Giles Gyer, co-director of Osteon physical therapy, explains the four essential muscles every runner needs to stretch.
Choosing a good stretching routine for running is like choosing which abs DVD to buy. Do you go for eight minute abs, maybe seven minute abs? But wait, five minute abs are now on the market!
The choices are endless, and if you make that mistake of trying an internet search you can get confused and lost; a lot of people revert back to those good old stretches we learnt in PE class and hope for the best.
Let's get the basics out of the way first.
Next, were going to cover the muscle groups I believe are a great starting block for anyone who is unsure what to stretch or how to stretch. We are going to focus on the Piriformis, Gluteals, Quadriceps, Hamstrings and Calves.
Now, before you jump on my back about the ITB (Iliotibial Tract), a common cause of knee pain, runners knee and other conditions, I personally don't think you can stretch the ITB effectively. It's a thick, fibrous band of fascia that several muscle groups insert into, and for me, the best way to work on the ITB properly is to use a foam roller; it's painful but trust me it gets the job done.
One of the most underrated muscles for runners is the little known piriformis muscle which lies deep behind the gluteals and is responsible for the external rotation of the hip joint.
If your foot excessively pronates when pushing off, your leg rotates inward; the piriformis acts as an external rotator of the hip (turns outward) and contracts in reaction to each push-off. This muscle can be a real pain in the bum for runners, literally, and it's often the underlying cause of lots of problems. It can produce sciatic pain, muscle imbalance and it can literally stop you in your tracks. So how do we stretch the piriformis and glutes effectivily?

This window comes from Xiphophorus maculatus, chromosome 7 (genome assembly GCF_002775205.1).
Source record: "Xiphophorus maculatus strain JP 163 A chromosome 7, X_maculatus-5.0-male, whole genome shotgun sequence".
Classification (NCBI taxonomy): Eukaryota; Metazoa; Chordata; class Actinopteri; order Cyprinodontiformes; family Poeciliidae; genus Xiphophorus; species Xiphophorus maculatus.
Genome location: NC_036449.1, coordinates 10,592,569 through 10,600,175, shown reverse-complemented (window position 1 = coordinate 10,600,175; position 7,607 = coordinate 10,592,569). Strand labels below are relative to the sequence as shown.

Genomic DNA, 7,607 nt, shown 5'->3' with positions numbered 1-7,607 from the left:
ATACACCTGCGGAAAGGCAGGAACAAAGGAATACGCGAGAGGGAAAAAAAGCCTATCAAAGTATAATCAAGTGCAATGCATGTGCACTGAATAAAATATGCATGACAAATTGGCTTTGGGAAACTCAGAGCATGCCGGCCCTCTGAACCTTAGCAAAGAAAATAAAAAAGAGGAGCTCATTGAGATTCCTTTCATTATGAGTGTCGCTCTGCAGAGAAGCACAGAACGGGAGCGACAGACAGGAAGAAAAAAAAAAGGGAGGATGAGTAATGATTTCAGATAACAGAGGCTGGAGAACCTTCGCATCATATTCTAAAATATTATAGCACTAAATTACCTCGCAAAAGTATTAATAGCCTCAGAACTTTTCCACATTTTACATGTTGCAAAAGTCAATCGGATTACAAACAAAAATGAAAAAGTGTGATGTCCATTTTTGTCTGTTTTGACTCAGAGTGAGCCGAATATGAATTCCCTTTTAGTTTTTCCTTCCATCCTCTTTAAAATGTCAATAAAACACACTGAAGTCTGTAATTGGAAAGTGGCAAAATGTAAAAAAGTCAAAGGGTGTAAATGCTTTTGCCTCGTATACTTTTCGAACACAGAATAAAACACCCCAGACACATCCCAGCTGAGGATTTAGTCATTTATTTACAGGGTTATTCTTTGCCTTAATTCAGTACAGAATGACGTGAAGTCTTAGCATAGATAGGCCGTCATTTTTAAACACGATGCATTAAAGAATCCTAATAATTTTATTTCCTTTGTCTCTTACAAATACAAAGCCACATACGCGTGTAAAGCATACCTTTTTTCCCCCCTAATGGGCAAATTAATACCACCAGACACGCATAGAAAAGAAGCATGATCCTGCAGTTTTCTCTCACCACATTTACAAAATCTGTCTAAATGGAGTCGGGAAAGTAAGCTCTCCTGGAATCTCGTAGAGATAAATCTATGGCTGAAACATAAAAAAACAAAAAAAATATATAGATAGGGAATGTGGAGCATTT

Cross the right leg over the left, with the right ankle resting on the left knee. Slowly lift the left foot off the floor and toward you while you apply gentle pressure to the inside of the right knee. Hold 20 to 30 seconds, and repeat on the other side.
Tight hamstrings are also underrated and can lead you into a world of trouble if they are not looked after. Based at the rear of the legs starting right up by your bottom or as we call it, the ischial tuberousity, and going all the way down your leg, past the knee joint and inserting into the tibia and fibula - talk about important.
The hamstrings control your upper body from falling forwards when your heel hits the ground and secondly, they control how far forward your foot is placed as your leg swings forward.
This is a great stretch, it takes pressure off the lower back, you can do it straight after your piriformis and glute stretches. Find a door frame, place one leg up against it, then engage the hamstrings by straightening the leg out, job done.
These are some very hard working muscles and also one of the most important components of a runner's stride, bridging the knee joint. The quads take plenty of wear and tear from running, and we just expect them to keep on going, but if they are excessively tight or over-trained, an improper stride or even a simple misstep can mean a real risk of injury.
Are you starting to see as pattern here? All these stretches can be done on the floor, one after another in a little routine. here we take the classic quad stretch but remove all that wobbling around trying to stabilise yourself when standing up.
Sitting down on the floor, keep one leg straight, take the ankle of the other leg and bring the foot behind you stretching the quads. To increase the stretch push the pelvis forwards slightly.
Situated at the back of the lower leg, the Gastrocnemius (outer calf) and the Soleus (inner calf) are the first point of contact when your foot strikes the floor. They act as shock absorbers, but they act mainly as planterflexors for the feet, they help with the push off , they are real stabilisers for the lower legs and are often neglected by runners, who train the quads and hamstrings but forget about stability work for the lower limbs.
Take a good step forwards and make sure your feet are both pointing forwards. Plant the heel of the rear foot into the ground and lean forwards, feeling the stretch across the back of the legs. To increase the stretch just move that front foot a bit further forwards.